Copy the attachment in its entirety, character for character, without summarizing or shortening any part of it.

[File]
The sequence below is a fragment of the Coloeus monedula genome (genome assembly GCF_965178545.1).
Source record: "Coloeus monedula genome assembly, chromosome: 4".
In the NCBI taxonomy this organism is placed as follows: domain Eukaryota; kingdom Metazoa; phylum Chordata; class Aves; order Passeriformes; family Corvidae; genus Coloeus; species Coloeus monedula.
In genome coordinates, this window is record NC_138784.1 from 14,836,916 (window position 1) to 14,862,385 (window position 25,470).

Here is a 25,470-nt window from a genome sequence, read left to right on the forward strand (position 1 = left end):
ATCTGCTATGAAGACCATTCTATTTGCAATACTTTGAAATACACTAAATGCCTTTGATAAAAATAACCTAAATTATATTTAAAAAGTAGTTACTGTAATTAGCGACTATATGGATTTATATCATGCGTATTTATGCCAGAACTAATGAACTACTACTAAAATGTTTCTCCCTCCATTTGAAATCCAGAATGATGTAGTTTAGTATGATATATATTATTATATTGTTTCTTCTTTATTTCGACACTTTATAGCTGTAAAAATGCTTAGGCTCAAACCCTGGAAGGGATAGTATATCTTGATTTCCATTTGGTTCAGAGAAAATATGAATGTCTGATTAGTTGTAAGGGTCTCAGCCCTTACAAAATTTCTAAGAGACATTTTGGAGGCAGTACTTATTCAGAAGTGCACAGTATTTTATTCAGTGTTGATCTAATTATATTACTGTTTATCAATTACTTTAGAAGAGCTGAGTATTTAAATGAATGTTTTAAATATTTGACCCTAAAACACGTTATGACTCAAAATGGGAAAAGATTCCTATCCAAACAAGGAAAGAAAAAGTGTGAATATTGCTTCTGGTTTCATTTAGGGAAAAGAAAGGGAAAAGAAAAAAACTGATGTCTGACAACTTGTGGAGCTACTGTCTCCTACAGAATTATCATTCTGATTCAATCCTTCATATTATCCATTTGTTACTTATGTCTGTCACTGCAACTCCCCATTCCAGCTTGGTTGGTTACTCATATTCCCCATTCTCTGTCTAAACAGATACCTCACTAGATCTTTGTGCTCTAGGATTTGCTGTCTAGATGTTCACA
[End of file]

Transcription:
The sequence below is a fragment of the Coloeus monedula genome (genome assembly GCF_965178545.1).
Source record: "Coloeus monedula genome assembly, chromosome: 4".
In the NCBI taxonomy this organism is placed as follows: domain Eukaryota; kingdom Metazoa; phylum Chordata; class Aves; order Passeriformes; family Corvidae; genus Coloeus; species Coloeus monedula.
In genome coordinates, this window is record NC_138784.1 from 14,836,916 (window position 1) to 14,862,385 (window position 25,470).

Here is a 25,470-nt window from a genome sequence, read left to right on the forward strand (position 1 = left end):
ATCTGCTATGAAGACCATTCTATTTGCAATACTTTGAAATACACTAAATGCCTTTGATAAAAATAACCTAAATTATATTTAAAAAGTAGTTACTGTAATTAGCGACTATATGGATTTATATCATGCGTATTTATGCCAGAACTAATGAACTACTACTAAAATGTTTCTCCCTCCATTTGAAATCCAGAATGATGTAGTTTAGTATGATATATATTATTATATTGTTTCTTCTTTATTTCGACACTTTATAGCTGTAAAAATGCTTAGGCTCAAACCCTGGAAGGGATAGTATATCTTGATTTCCATTTGGTTCAGAGAAAATATGAATGTCTGATTAGTTGTAAGGGTCTCAGCCCTTACAAAATTTCTAAGAGACATTTTGGAGGCAGTACTTATTCAGAAGTGCACAGTATTTTATTCAGTGTTGATCTAATTATATTACTGTTTATCAATTACTTTAGAAGAGCTGAGTATTTAAATGAATGTTTTAAATATTTGACCCTAAAACACGTTATGACTCAAAATGGGAAAAGATTCCTATCCAAACAAGGAAAGAAAAAGTGTGAATATTGCTTCTGGTTTCATTTAGGGAAAAGAAAGGGAAAAGAAAAAAACTGATGTCTGACAACTTGTGGAGCTACTGTCTCCTACAGAATTATCATTCTGATTCAATCCTTCATATTATCCATTTGTTACTTATGTCTGTCACTGCAACTCCCCATTCCAGCTTGGTTGGTTACTCATATTCCCCATTCTCTGTCTAAACAGATACCTCACTAGATCTTTGTGCTCTAGGATTTGCTGTCTAGATGTTCACA